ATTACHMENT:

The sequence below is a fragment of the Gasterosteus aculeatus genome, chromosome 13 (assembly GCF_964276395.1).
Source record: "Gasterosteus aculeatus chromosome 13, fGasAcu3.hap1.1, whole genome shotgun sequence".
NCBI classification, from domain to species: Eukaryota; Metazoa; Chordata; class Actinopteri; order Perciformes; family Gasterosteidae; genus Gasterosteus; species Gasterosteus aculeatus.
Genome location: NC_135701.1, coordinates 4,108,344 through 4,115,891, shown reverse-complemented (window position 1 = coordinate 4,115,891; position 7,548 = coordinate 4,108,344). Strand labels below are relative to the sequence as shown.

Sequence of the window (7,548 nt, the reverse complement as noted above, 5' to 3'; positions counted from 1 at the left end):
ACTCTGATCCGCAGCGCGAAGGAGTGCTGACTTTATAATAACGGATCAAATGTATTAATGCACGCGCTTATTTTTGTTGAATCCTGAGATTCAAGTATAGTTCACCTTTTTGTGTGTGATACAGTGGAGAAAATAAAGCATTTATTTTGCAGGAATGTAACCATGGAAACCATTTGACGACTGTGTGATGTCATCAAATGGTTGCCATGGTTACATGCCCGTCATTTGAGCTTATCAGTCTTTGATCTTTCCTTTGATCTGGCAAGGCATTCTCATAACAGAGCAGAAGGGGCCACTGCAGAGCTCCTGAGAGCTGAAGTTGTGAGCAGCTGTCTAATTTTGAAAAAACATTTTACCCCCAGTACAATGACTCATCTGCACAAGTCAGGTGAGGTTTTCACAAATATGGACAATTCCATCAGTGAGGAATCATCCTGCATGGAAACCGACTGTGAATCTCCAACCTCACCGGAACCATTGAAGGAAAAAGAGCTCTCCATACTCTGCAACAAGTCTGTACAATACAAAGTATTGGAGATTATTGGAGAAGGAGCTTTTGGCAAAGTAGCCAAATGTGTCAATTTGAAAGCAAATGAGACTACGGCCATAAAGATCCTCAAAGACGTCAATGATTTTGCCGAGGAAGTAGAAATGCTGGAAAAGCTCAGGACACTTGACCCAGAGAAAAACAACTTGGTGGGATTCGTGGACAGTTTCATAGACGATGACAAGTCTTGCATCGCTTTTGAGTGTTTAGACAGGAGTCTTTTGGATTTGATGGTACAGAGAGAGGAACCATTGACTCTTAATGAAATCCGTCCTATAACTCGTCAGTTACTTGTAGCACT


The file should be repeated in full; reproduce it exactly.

The sequence below is a fragment of the Gasterosteus aculeatus genome, chromosome 13 (assembly GCF_964276395.1).
Source record: "Gasterosteus aculeatus chromosome 13, fGasAcu3.hap1.1, whole genome shotgun sequence".
NCBI classification, from domain to species: Eukaryota; Metazoa; Chordata; class Actinopteri; order Perciformes; family Gasterosteidae; genus Gasterosteus; species Gasterosteus aculeatus.
Genome location: NC_135701.1, coordinates 4,108,344 through 4,115,891, shown reverse-complemented (window position 1 = coordinate 4,115,891; position 7,548 = coordinate 4,108,344). Strand labels below are relative to the sequence as shown.

Sequence of the window (7,548 nt, the reverse complement as noted above, 5' to 3'; positions counted from 1 at the left end):
ACTCTGATCCGCAGCGCGAAGGAGTGCTGACTTTATAATAACGGATCAAATGTATTAATGCACGCGCTTATTTTTGTTGAATCCTGAGATTCAAGTATAGTTCACCTTTTTGTGTGTGATACAGTGGAGAAAATAAAGCATTTATTTTGCAGGAATGTAACCATGGAAACCATTTGACGACTGTGTGATGTCATCAAATGGTTGCCATGGTTACATGCCCGTCATTTGAGCTTATCAGTCTTTGATCTTTCCTTTGATCTGGCAAGGCATTCTCATAACAGAGCAGAAGGGGCCACTGCAGAGCTCCTGAGAGCTGAAGTTGTGAGCAGCTGTCTAATTTTGAAAAAACATTTTACCCCCAGTACAATGACTCATCTGCACAAGTCAGGTGAGGTTTTCACAAATATGGACAATTCCATCAGTGAGGAATCATCCTGCATGGAAACCGACTGTGAATCTCCAACCTCACCGGAACCATTGAAGGAAAAAGAGCTCTCCATACTCTGCAACAAGTCTGTACAATACAAAGTATTGGAGATTATTGGAGAAGGAGCTTTTGGCAAAGTAGCCAAATGTGTCAATTTGAAAGCAAATGAGACTACGGCCATAAAGATCCTCAAAGACGTCAATGATTTTGCCGAGGAAGTAGAAATGCTGGAAAAGCTCAGGACACTTGACCCAGAGAAAAACAACTTGGTGGGATTCGTGGACAGTTTCATAGACGATGACAAGTCTTGCATCGCTTTTGAGTGTTTAGACAGGAGTCTTTTGGATTTGATGGTACAGAGAGAGGAACCATTGACTCTTAATGAAATCCGTCCTATAACTCGTCAGTTACTTGTAGCACT